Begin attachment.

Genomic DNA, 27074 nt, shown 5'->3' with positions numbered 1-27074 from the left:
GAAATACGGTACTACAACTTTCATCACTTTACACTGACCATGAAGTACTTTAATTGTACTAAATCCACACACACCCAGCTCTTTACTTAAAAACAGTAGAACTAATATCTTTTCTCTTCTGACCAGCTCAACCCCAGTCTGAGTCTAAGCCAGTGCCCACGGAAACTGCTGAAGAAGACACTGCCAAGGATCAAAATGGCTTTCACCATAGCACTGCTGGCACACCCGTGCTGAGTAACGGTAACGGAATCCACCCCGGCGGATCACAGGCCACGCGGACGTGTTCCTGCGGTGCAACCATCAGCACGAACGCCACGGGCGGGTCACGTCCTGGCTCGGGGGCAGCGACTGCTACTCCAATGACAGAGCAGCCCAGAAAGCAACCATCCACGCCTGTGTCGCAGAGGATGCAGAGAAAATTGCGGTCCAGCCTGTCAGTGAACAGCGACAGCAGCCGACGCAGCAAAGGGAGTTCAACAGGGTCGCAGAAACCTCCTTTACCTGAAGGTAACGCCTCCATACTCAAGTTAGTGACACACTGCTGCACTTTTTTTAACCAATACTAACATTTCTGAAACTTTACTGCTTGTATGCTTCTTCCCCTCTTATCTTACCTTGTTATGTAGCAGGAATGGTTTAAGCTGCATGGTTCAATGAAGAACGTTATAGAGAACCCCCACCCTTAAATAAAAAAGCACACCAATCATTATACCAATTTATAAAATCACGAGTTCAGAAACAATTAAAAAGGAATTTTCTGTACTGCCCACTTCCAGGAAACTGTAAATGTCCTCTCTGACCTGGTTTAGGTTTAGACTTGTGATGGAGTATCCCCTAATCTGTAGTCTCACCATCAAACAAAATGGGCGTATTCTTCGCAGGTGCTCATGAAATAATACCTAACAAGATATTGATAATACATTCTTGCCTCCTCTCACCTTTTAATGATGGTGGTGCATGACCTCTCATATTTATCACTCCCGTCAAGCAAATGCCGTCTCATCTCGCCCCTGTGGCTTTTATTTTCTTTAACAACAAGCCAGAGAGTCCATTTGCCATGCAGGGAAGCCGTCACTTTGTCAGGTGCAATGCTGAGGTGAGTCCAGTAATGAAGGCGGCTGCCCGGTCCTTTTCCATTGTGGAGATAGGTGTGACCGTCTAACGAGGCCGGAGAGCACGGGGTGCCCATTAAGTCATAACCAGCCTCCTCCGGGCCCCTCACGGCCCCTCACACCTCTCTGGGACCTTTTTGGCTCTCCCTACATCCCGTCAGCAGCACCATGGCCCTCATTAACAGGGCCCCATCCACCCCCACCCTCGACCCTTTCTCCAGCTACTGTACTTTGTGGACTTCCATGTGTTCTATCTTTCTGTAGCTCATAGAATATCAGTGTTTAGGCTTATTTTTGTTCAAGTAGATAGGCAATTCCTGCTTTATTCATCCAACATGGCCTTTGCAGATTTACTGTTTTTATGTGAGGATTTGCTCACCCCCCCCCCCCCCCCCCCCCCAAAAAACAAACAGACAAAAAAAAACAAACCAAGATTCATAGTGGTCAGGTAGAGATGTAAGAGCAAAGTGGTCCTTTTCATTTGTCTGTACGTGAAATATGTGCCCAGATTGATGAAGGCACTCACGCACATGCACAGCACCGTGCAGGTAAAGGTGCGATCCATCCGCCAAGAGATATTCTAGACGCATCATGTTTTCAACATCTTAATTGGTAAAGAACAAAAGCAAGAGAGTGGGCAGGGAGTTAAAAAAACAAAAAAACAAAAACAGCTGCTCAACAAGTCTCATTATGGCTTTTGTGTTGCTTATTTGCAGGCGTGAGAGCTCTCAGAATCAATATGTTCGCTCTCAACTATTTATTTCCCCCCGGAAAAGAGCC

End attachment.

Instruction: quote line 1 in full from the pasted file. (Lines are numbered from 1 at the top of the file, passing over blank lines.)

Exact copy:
Genomic DNA, 27074 nt, shown 5'->3' with positions numbered 1-27074 from the left: